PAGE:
Speaking Heads to Spheres

Speaking Heads and Sounding Stones.
   (1) Jabel Nagus [mountain of the bell ], in Arabia Petræa, gives out sounds of varying strength whenever the sand slides down its sloping flanks.
   (2) The white dry sand of the beach in the isle of Eigg, of the Hebrides, produces, according to Hugh Miller, a musical sound when walked upon.
   (3) The statue of Memnon, in Egypt, utters musical sounds when the morning sun darts on it.
   (4) The speaking head of Orpheus, at Lesbos, is said to have predicted the bloody death which terminated the expedition of Cyrus the Great into Scythia.
   (5) The head of Minos, brought by Odin to Scandinavia, is said to have uttered responses.
   (6) Gerbert, afterwards Pope Sylvester II., constructed a speaking head of brass (tenth century).
   (7) Albertus Magnus constructed an earthen head in the thirteenth century, which both spoke and moved. Thomas Aquinas broke it, whereupon the mechanist exclaimed, “There goes the labour of thirty years!”
   (8) Alexander made a statue of Esculapios which spoke, but Lucian says the sounds were uttered by a man concealed, and conveyed by tubes to the statue.
   (9) The “ear of Dionysius” communicated to Dionysius, Tyrant of Syracuse, whatever was uttered by suspected subjects shut up in a state prison. This “ear” was a large black opening in a rock, about fifty feet high, and the sound was communicated by a series of channels not unlike those of the human ear.

Spear Cairbar asks if Fingal comes in peace, to which Mor-annal replies: “In peace he comes not, king of Erin, I have seen his forward spear.” If a stranger kept the point of his spear forward when he entered a strange land, it was a declaration of war; if he carried the spear on his shoulder with the point behind him, it was a token of friendship. (Ossian: Temora, i.)
   Achilles' spear. Telephus, King of Mysia, in attempting to hinder the Greeks from marching through his country against Troy, was wounded by Achilles' spear, and was told by an oracle that the wound could be cured only by the weapon that gave it; at the same time the Greeks were told that they would never reach Troy except by the aid of Telephus. So, when the Mysian king repaired to Achilles' tent, some of the rust of the spear was applied to the wound, and, in return for the cure which followed, Telephus directed the Greeks on their way to Troy.

“Telephus æterna consumptus tabe perisset
Si non quæ nocuit dextra tulisset opem.” Ovid.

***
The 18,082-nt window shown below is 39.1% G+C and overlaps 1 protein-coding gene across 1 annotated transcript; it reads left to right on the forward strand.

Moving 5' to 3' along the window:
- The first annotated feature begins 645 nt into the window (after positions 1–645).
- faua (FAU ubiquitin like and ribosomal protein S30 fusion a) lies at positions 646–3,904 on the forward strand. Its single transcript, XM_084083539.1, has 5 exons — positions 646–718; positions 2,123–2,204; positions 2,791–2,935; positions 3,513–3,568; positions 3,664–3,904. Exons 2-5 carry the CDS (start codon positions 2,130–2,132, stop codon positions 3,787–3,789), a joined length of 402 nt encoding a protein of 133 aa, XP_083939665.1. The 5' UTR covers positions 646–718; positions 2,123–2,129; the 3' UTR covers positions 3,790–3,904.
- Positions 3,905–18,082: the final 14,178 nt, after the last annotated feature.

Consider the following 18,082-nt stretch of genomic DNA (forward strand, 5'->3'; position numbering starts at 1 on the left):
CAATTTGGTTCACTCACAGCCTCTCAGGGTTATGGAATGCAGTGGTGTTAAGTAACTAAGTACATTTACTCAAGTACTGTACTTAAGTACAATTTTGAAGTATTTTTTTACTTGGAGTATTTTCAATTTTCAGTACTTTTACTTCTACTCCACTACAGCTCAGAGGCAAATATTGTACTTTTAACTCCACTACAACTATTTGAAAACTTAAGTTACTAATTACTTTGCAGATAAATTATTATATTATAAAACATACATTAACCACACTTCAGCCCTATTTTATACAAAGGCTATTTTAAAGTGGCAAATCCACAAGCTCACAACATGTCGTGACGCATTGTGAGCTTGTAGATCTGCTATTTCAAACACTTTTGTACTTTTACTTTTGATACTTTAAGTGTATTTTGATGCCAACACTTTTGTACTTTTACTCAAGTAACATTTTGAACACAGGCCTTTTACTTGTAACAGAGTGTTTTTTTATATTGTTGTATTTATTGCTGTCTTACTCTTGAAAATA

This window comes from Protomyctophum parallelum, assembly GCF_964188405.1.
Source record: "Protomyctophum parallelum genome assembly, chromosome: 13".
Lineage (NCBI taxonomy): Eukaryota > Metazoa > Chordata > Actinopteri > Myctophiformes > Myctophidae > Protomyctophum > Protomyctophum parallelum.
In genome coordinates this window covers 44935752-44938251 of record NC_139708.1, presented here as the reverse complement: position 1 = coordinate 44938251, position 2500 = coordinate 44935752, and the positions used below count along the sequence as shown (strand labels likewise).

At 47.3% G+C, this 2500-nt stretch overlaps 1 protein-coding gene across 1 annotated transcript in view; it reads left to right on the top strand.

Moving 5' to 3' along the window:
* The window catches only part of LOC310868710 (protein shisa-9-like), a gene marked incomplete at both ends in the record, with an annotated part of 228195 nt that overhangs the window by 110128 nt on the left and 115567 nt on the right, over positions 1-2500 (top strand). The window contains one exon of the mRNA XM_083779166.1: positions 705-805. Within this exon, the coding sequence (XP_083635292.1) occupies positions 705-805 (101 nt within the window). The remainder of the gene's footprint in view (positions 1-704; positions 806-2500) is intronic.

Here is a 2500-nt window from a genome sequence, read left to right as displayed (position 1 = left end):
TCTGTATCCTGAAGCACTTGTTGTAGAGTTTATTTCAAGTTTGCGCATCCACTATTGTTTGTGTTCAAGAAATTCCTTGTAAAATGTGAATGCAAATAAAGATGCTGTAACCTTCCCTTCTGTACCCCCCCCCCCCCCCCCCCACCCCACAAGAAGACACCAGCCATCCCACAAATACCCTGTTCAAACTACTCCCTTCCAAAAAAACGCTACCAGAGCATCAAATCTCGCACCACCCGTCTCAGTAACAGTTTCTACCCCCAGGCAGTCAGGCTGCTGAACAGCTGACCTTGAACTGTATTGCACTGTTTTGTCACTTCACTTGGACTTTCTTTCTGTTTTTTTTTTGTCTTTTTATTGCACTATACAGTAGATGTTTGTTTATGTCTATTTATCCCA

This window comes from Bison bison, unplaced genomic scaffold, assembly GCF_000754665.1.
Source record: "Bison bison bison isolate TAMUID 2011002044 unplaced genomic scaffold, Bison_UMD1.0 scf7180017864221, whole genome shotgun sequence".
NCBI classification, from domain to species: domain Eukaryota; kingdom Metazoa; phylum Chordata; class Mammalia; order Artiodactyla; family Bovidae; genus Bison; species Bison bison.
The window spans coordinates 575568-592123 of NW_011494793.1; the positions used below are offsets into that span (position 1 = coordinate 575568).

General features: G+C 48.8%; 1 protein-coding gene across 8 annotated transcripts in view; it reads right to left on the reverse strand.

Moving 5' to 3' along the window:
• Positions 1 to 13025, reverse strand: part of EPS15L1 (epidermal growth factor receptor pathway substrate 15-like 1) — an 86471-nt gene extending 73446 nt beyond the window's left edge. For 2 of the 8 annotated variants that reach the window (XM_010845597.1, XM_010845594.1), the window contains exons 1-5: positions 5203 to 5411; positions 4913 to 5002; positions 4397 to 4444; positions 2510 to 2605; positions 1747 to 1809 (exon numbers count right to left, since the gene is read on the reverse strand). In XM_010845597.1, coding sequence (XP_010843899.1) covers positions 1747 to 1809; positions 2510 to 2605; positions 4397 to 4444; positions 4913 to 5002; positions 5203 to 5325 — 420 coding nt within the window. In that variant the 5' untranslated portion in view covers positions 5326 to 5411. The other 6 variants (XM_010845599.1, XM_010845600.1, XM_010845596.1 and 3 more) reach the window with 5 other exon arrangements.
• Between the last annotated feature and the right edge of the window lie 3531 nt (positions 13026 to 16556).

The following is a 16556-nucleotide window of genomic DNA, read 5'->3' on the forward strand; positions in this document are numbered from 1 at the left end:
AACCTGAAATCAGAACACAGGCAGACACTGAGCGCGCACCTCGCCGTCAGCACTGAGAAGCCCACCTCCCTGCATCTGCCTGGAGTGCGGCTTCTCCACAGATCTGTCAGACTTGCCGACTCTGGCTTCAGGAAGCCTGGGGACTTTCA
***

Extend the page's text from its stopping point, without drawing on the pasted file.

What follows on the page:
The spear of Telephus could both kill and cure. (Plutarch.) (See Achilles' spear.)
   The heavy spear of Valence was of great repute in the days of chivalry.
   Arthur's spear. Rone or Ron.
   To break a spear. To fight in a tournament.

Spear-half The male line. The female line was called by the Anglo-Saxons the Spindle-half (q.v.).

Spear of Ithuriel (The), the slightest touch of which exposed deceit. Thus when Ithuriel touched with his spear Satan squatting like a toad close to the ear of Eve, the “toad” instantly resumed the form of Satan. (Milton: Paradise Lost, bk. iv. 810-814.)

“The acute pen of Lord Halles, which, like Ithuriel's spear, conjured so many shadows from Scottish history, dismissed among the rest those of Banquo and Fleance.”- Sir W. Scott.

Special Pleading Quibbling; making your own argument good by forcing certain words or phrases from their obvious and ordinary meaning. A pleading in law means a written statement of a cause pro and con., and “special pleaders” are persons who have been called to the bar, but do not speak as advocates. They advise on evidence, draw up affidavits, state the merits and demerits of a cause, and so on. After a time most special pleaders go to the bar, and many get advanced to the bench.

Specie, Species means simply what is visible. As things are distinguished by their visible forms, it has come to mean kind or class. As drugs and condiments at one time formed the most important articles of merchandise, they were called species - still retained in the French épices, and English spices. Again, as bank-notes represent money, money itself is called specie, the thing represented.

Spectacles, the device of Thackeray in drawings made by him. In Punch, vol. xx. No. 495, p. 8, is a butcher's boy chalking up “No Popery,” and the tray forms a pair of spectacles, showing it was designed by Thackeray.

  By PanEris using Melati.

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